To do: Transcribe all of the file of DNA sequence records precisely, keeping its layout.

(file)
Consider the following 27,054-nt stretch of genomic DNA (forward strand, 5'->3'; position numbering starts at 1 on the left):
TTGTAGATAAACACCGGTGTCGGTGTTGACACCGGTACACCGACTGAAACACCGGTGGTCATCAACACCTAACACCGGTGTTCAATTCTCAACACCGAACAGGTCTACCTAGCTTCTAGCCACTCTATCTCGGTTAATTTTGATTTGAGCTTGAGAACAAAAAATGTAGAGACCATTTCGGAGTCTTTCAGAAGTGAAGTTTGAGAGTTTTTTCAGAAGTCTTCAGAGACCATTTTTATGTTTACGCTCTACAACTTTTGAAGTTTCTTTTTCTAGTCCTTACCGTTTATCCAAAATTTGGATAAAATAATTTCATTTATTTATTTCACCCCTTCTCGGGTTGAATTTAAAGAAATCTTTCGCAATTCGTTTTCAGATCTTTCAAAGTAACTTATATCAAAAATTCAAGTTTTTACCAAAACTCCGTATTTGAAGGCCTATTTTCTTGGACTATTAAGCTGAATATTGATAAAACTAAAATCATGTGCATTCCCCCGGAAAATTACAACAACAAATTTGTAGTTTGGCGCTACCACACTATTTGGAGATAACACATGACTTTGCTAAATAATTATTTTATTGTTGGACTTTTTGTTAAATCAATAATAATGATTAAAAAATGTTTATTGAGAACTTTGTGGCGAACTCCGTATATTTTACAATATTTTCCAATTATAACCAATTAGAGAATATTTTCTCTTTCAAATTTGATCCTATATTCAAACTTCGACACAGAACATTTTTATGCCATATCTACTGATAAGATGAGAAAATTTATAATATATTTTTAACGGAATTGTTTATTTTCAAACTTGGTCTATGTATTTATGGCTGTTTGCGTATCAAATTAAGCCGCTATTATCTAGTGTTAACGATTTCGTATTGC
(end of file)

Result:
Consider the following 27,054-nt stretch of genomic DNA (forward strand, 5'->3'; position numbering starts at 1 on the left):
TTGTAGATAAACACCGGTGTCGGTGTTGACACCGGTACACCGACTGAAACACCGGTGGTCATCAACACCTAACACCGGTGTTCAATTCTCAACACCGAACAGGTCTACCTAGCTTCTAGCCACTCTATCTCGGTTAATTTTGATTTGAGCTTGAGAACAAAAAATGTAGAGACCATTTCGGAGTCTTTCAGAAGTGAAGTTTGAGAGTTTTTTCAGAAGTCTTCAGAGACCATTTTTATGTTTACGCTCTACAACTTTTGAAGTTTCTTTTTCTAGTCCTTACCGTTTATCCAAAATTTGGATAAAATAATTTCATTTATTTATTTCACCCCTTCTCGGGTTGAATTTAAAGAAATCTTTCGCAATTCGTTTTCAGATCTTTCAAAGTAACTTATATCAAAAATTCAAGTTTTTACCAAAACTCCGTATTTGAAGGCCTATTTTCTTGGACTATTAAGCTGAATATTGATAAAACTAAAATCATGTGCATTCCCCCGGAAAATTACAACAACAAATTTGTAGTTTGGCGCTACCACACTATTTGGAGATAACACATGACTTTGCTAAATAATTATTTTATTGTTGGACTTTTTGTTAAATCAATAATAATGATTAAAAAATGTTTATTGAGAACTTTGTGGCGAACTCCGTATATTTTACAATATTTTCCAATTATAACCAATTAGAGAATATTTTCTCTTTCAAATTTGATCCTATATTCAAACTTCGACACAGAACATTTTTATGCCATATCTACTGATAAGATGAGAAAATTTATAATATATTTTTAACGGAATTGTTTATTTTCAAACTTGGTCTATGTATTTATGGCTGTTTGCGTATCAAATTAAGCCGCTATTATCTAGTGTTAACGATTTCGTATTGC